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Oh My Golly, Gully Erosion

Oh My Golly, Gully Erosion

Fixing Gullies the Right Way

Late harvest on beans and field corn last year forced many producers to plant cover crops late.  Some fields were left bare over winter and into early spring.  A wet fall, followed by intense early spring rainfall led to many fields with considerable gully erosion.

While a common impulse may be to till in the gullies, take a moment to examine why the gullies formed in the first place.  Was it because of increased rainfall rates and/or a lack of water infiltration?  Was it from concentrated flows from neighboring land?  Was it because water concentrated in a wheel track, furrow, or end row?  Each erosion cause may need a different practice to reduce the chance of gully erosion in the future.

Cropping methods to reduce erosion include cropping perpendicular to the slope, strip cropping, no-till, and diverse crop rotation.  Cropping perpendicular to slopes reduces the chance of gully formation.  Strip cropping with contouring slows the velocity of water on erosive soils.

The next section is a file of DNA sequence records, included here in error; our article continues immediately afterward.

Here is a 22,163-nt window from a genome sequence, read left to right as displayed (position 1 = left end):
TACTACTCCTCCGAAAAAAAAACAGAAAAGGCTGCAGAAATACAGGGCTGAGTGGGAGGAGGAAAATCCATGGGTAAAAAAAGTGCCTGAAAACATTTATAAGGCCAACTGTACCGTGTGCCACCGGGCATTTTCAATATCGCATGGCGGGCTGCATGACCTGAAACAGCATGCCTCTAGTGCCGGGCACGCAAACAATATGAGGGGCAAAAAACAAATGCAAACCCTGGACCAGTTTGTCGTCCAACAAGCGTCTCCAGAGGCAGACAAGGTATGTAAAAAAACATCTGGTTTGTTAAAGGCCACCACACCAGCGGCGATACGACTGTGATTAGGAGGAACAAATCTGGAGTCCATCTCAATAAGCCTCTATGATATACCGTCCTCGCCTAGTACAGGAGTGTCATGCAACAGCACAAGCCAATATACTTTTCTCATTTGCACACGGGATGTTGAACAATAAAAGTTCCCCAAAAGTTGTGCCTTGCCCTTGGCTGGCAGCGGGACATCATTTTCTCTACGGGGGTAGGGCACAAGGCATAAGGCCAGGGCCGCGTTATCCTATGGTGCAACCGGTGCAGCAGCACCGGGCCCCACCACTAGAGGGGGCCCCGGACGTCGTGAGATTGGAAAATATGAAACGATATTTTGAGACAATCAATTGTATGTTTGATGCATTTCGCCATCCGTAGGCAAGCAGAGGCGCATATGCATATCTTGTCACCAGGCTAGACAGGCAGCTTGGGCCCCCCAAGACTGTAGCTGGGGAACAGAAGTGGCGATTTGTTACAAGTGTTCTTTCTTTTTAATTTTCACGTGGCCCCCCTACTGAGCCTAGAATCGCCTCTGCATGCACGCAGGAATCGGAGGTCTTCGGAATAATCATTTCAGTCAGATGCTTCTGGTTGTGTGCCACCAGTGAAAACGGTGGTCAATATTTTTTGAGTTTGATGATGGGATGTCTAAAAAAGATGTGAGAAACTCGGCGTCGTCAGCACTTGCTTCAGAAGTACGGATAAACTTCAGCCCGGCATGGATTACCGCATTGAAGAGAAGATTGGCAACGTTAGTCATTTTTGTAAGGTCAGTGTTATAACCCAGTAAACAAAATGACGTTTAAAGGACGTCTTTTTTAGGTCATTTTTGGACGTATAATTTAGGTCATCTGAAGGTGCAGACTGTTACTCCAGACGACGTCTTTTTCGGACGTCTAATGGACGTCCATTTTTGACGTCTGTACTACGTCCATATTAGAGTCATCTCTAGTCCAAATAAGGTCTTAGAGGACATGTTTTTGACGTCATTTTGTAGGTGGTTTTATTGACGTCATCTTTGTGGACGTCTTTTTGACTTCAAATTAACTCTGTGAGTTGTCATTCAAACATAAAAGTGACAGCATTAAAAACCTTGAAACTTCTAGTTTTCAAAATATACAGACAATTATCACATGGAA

Continuous no-till and adequate crop residue keeps more water in the soil profile by improving soil structure.  Tillage destroys soil structure and reduces residue, leaving the soil surface bare.  A diverse crop rotation builds soil fertility and increase water holding capacity.  Licking Soil & Water has two no-till seed drills available for rent. 

Using cover crops is another method to reduce soil erosion.  Planting cover crops as early as possible gives the cover crop more time to establish and be effective from late fall through early spring.  Consider an aerial application on fields that are notoriously difficult to get into late in the year.  Licking Soil & Water and Muskingum Watershed Conservancy District offer a cover crop cost-share program. 

In places with highly concentrated flows, soil needs extra protection to keep it from washing away.  A  grassed waterway protects and anchors the soil.  Size the waterway to handle heavy rainfall and rain that lasts for over 24 hours.  A properly designed grassed waterway need maintenance and typically has a lifespan of 10 years.  Our federal USDA’s partners, NRCS and FSA offer grassed waterways as part of the continuous CRP program. 

For more information about the services mentioned above, contact Dave Grum, agtech@LickingSWCD.com, 740-670-5330.

Adapted from Stark Soil & Water.